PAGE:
'I'm pretty good with a rod, but I need three more years before I can think like a fish." — Norman Maclean, A River Runs Through It
My painting and drawing teacher, Chris Alvarez, has gently encouraged me to focus on the process rather than the end product.
Art is life, both simple and challenging, with a pulse driven by the creative process. When people stand around and ogle the creation, they can feel the artist's heartbeat, his physical movements, his emotional roil and toil.
After 50 years of slinging flies at skittish trout on farm ponds, blue-sky lakes and streams that shimmer like diamonds, I've come to realize that fly fishing is a kind of art, too, meaningful and worthy of appreciation whether or not you catch any fish.
And in fly fishing there is no piece of equipment as sacred as a fly rod. It is the artist's favorite brush.
Last week, for the first time since 1986, I left my old Eagle Claw fly rod — damned near my significant other — at home, and drove to the South Platte River with a new outfit. I was sneaking off to have an affair.
This new rod was kind of a twiggy gal, 10 feet, 6 inches from nose to tail. She's a game-changer named Tenkara, a rig that employs a short length of line and leader attached to the tip. There is no reel, no messy line management, no tangles at your feet. The name references a traditional style of fly fishing that originated in Japan.
I borrowed the rod from Mountain Chalet, where different rod weights, lengths and set-ups cost from $170 to about $220. They're also available at Angler's Covey.
As with so many activities, fly fishing has become buried beneath new gadgets, always meant to make things easier and yet often managing to drain the fun. It becomes depressing and expensive to always need stuff. But this new instrument held promise in simplifying the process. I had to try it.
The Tenkara telescopes in on itself, one section sliding into the other, and fits in a 22-inch tube. I tucked it under my arm and my buddy Ryan Johnson and I hit the trailhead at about 6 a.m. We raced the sun toward a backcountry stretch of the South Platte, a ribbon of water known by fly fishermen everywhere.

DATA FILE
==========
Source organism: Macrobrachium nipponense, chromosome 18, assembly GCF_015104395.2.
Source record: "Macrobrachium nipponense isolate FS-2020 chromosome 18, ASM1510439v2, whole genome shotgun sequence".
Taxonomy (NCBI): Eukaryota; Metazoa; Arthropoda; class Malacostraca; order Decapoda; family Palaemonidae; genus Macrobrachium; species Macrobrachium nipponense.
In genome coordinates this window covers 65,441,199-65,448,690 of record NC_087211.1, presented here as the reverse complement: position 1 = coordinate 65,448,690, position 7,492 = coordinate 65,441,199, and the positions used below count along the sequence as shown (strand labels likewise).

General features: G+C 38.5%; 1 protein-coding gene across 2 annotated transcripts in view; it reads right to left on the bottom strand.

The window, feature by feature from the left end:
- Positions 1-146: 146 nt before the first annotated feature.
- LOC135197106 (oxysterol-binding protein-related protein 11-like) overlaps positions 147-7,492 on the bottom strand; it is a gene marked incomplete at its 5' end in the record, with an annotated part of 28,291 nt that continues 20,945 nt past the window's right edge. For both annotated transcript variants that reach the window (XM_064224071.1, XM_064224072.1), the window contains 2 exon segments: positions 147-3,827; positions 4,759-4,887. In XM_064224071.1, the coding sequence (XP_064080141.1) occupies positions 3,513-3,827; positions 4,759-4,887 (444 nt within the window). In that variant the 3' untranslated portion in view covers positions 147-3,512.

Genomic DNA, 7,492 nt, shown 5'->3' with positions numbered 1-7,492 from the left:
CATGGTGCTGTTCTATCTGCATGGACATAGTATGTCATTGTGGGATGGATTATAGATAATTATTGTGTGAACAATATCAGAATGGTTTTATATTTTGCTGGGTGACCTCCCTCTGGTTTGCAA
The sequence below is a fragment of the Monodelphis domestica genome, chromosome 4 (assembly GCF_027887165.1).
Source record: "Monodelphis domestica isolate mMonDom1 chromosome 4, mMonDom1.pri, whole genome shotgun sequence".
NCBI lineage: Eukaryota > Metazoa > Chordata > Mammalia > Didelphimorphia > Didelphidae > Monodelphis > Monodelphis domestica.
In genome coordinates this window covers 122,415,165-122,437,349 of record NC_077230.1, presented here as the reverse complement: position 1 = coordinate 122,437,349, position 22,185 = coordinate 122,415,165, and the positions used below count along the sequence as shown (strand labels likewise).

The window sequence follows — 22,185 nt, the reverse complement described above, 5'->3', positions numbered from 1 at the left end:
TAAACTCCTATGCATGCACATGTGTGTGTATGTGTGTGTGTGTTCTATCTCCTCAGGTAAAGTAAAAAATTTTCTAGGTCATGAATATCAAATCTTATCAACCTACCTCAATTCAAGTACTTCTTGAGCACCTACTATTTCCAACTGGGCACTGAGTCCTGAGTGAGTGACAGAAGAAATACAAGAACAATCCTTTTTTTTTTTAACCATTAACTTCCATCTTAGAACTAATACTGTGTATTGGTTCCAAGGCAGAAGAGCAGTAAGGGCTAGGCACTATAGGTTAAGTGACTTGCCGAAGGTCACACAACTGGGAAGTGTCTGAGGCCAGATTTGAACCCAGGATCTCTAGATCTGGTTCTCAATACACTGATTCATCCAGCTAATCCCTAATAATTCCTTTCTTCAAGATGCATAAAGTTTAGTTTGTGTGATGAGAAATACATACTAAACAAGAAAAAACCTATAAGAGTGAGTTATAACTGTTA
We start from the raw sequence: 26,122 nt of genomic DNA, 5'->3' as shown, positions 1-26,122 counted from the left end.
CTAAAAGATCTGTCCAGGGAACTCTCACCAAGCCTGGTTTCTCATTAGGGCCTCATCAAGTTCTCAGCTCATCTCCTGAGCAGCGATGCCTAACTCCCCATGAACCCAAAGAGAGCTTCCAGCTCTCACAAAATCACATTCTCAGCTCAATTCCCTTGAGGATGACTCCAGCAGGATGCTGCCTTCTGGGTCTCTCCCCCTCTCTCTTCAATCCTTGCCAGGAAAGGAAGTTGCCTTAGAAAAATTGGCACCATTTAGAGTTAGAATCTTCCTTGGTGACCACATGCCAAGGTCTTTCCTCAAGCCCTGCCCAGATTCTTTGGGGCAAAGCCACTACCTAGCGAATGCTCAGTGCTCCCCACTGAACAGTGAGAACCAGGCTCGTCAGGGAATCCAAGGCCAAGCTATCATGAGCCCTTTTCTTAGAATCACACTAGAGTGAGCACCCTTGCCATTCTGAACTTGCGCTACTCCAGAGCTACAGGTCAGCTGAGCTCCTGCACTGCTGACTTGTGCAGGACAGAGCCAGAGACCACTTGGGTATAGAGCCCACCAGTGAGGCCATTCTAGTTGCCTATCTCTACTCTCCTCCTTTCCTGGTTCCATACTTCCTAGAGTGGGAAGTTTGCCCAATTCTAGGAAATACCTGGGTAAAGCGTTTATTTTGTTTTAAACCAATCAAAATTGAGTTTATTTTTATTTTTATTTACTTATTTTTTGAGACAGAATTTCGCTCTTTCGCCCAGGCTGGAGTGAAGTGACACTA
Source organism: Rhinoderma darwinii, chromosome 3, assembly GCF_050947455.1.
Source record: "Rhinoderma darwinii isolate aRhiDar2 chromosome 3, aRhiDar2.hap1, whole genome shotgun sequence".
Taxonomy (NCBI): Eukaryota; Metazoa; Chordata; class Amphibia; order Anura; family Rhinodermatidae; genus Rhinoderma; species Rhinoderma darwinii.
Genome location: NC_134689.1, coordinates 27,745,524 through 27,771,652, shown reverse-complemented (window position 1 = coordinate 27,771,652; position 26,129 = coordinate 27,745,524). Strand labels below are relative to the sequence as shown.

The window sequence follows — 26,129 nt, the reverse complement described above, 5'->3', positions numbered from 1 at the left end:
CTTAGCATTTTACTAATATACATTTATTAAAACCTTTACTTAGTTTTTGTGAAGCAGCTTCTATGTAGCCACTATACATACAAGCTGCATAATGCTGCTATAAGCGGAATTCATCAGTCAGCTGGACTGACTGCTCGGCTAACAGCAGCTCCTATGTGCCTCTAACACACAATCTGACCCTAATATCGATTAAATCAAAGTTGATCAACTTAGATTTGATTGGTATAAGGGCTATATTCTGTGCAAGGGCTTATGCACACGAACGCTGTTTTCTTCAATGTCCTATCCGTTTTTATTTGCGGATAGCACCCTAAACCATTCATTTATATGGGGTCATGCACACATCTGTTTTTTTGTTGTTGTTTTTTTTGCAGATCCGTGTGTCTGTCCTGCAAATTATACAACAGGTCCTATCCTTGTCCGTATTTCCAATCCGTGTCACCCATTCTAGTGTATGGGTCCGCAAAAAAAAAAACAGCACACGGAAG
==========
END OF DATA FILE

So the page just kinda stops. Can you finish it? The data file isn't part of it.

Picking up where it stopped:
The Tenkara system comes with a spool of line — you can choose between braided or a light fly line — plus a short leader. The spool fits in your front pocket. There are also special Tenkara flies for sale, but I chose to go with my old-school Colorado favorites, a woolly worm, which looks like a black caterpillar, and an elk-hair caddis that skates spastically along the water's surface. If the fly rod is the artist's brush, his fly selection becomes his color palette.
We climbed along the hillsides and soon were greeted by the summer song of the South Platte rippling through a meadow of wildflowers and willows. Long, hot days bring out many creatures, large and small. Trout know this, and their diet expands with the daylight. I attached the line — easy to do — and tied on the chunky woolly worm.
Though the plain rod-and-line approach stimulated my inner minimalist, I worried that casting might be a problem, like those first nervous dance steps at junior prom. But the Tenkara easily flipped line and fly into the South Platte's secret places. We found a loose rhythm and moved to her music like a tipsy old couple at a polka dance.
Ryan and I talked of our passions — women, mostly, but also mountains, and raising kids. We sorted through life's mysteries, as fishing friends must do. Holding the Tenkara high above the willows, I coaxed the woolly worm along a shady bank, and I thought about these things.
Chris's art lessons are dead-on accurate. Focus on the process, let go of the outcome.
It was me, this simple rod, a length of line, and a concoction of yarn and feathers molded around a hook. I knew a trout waited there. And soon enough, a fluorescent rainbow joined in and made art of its own.
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